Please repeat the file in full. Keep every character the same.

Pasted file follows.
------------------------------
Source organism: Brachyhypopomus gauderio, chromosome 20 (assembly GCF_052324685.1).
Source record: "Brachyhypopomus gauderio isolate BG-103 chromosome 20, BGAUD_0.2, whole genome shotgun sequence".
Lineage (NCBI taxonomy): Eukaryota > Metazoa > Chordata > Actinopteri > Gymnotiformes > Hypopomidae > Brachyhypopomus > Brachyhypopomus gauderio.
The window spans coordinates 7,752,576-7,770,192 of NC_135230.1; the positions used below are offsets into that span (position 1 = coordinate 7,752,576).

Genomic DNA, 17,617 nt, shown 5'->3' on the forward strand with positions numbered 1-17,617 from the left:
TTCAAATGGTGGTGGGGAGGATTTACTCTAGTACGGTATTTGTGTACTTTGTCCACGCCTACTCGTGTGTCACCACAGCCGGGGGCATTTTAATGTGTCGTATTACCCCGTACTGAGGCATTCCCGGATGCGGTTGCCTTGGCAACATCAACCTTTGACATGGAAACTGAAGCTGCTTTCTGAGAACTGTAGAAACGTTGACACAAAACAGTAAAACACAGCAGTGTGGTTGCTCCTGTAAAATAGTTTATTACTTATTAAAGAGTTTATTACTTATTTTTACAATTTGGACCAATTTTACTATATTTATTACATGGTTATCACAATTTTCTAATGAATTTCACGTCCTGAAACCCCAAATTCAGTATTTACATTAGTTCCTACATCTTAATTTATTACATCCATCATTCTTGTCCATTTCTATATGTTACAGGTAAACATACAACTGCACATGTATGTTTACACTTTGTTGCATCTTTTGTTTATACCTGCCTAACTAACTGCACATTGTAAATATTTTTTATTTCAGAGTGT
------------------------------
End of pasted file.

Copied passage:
Source organism: Brachyhypopomus gauderio, chromosome 20 (assembly GCF_052324685.1).
Source record: "Brachyhypopomus gauderio isolate BG-103 chromosome 20, BGAUD_0.2, whole genome shotgun sequence".
Lineage (NCBI taxonomy): Eukaryota > Metazoa > Chordata > Actinopteri > Gymnotiformes > Hypopomidae > Brachyhypopomus > Brachyhypopomus gauderio.
The window spans coordinates 7,752,576-7,770,192 of NC_135230.1; the positions used below are offsets into that span (position 1 = coordinate 7,752,576).

Genomic DNA, 17,617 nt, shown 5'->3' on the forward strand with positions numbered 1-17,617 from the left:
TTCAAATGGTGGTGGGGAGGATTTACTCTAGTACGGTATTTGTGTACTTTGTCCACGCCTACTCGTGTGTCACCACAGCCGGGGGCATTTTAATGTGTCGTATTACCCCGTACTGAGGCATTCCCGGATGCGGTTGCCTTGGCAACATCAACCTTTGACATGGAAACTGAAGCTGCTTTCTGAGAACTGTAGAAACGTTGACACAAAACAGTAAAACACAGCAGTGTGGTTGCTCCTGTAAAATAGTTTATTACTTATTAAAGAGTTTATTACTTATTTTTACAATTTGGACCAATTTTACTATATTTATTACATGGTTATCACAATTTTCTAATGAATTTCACGTCCTGAAACCCCAAATTCAGTATTTACATTAGTTCCTACATCTTAATTTATTACATCCATCATTCTTGTCCATTTCTATATGTTACAGGTAAACATACAACTGCACATGTATGTTTACACTTTGTTGCATCTTTTGTTTATACCTGCCTAACTAACTGCACATTGTAAATATTTTTTATTTCAGAGTGT